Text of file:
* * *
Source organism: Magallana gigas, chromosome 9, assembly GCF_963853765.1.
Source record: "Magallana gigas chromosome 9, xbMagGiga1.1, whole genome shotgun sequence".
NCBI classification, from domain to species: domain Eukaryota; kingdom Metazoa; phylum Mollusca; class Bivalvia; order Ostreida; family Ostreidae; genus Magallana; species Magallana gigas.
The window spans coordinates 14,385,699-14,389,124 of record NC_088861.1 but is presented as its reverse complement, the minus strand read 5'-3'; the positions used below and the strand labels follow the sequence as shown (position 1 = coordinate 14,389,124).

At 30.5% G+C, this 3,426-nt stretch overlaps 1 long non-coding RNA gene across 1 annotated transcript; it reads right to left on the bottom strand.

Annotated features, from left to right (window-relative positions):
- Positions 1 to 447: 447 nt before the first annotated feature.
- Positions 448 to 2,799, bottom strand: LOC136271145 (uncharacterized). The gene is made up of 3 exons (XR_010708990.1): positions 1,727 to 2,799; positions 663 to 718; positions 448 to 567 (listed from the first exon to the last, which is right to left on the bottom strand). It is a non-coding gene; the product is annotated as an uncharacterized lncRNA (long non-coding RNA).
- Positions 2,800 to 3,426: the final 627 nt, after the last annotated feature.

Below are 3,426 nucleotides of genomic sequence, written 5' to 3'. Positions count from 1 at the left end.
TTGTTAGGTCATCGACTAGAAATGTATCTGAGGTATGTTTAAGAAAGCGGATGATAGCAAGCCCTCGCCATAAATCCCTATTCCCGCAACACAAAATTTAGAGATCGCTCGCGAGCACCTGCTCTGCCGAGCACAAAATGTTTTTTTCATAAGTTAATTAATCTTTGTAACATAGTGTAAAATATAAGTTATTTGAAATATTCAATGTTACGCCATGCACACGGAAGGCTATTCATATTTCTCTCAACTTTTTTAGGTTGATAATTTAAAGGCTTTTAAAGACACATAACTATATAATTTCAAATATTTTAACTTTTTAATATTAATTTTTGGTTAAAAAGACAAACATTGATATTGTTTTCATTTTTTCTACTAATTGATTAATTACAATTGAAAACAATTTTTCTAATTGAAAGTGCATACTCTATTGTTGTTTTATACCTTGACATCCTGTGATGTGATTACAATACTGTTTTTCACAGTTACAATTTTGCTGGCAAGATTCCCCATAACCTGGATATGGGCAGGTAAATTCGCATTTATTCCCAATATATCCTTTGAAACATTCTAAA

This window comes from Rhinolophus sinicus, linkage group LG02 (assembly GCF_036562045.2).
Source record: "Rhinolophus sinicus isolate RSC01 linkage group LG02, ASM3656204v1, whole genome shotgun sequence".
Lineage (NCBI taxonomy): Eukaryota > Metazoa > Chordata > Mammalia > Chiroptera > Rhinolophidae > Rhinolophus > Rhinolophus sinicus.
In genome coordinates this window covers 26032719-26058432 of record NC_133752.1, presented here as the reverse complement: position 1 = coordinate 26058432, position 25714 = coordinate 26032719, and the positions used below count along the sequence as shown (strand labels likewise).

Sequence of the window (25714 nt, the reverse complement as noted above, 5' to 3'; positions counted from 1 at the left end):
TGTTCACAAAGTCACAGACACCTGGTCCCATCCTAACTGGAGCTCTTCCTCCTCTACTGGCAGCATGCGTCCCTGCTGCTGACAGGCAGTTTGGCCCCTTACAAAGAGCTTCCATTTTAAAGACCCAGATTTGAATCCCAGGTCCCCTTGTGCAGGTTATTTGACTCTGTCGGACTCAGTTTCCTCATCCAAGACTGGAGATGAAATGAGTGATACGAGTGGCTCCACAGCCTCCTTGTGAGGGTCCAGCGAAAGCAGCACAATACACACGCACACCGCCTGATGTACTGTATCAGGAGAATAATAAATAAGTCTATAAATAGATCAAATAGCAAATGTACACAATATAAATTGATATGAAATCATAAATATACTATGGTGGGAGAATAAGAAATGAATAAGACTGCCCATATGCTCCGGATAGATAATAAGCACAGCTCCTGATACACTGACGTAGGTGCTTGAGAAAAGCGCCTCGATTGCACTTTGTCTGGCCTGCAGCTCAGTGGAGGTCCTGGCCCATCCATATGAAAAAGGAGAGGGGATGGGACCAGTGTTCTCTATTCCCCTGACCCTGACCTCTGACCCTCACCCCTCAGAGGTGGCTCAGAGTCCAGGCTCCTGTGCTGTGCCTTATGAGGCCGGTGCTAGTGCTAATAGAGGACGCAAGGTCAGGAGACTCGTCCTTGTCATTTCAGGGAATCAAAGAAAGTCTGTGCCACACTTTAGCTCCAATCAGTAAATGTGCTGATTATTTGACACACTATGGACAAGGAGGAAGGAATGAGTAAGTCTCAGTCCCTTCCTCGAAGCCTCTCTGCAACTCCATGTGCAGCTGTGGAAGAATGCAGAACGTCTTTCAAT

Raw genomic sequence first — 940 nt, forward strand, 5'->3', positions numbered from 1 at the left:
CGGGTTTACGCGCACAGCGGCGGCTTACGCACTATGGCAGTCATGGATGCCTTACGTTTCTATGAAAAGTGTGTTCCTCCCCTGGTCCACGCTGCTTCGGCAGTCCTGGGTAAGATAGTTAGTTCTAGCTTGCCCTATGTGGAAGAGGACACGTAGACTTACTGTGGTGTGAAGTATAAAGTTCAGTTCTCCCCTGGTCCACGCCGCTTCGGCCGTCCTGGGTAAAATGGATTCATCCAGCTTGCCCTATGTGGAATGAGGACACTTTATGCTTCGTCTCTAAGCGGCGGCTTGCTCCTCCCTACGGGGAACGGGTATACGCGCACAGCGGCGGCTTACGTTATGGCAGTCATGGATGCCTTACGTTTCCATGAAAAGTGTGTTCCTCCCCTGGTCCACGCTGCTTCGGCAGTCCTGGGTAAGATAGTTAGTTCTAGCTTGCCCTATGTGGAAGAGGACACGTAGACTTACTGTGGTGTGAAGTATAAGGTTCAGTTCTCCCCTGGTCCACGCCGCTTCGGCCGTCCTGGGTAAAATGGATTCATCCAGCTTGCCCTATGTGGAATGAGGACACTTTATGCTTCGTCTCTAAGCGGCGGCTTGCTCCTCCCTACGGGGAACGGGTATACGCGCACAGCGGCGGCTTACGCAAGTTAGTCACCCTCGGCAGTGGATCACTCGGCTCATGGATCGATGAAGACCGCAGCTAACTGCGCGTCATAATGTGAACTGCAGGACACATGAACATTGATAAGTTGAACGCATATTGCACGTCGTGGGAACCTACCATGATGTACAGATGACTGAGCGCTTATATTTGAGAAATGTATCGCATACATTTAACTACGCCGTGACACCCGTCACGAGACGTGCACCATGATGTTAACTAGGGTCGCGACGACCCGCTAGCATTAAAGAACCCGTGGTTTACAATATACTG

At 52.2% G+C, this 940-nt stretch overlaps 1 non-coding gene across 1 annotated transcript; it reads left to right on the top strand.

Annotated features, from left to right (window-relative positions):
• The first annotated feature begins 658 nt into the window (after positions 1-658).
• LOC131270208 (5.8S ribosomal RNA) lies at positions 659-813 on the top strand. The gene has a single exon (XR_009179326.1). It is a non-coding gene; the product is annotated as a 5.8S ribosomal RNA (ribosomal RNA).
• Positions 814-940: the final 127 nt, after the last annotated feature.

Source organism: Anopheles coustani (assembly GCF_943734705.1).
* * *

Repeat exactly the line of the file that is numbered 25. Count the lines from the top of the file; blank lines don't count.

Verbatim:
Source organism: Anopheles coustani (assembly GCF_943734705.1).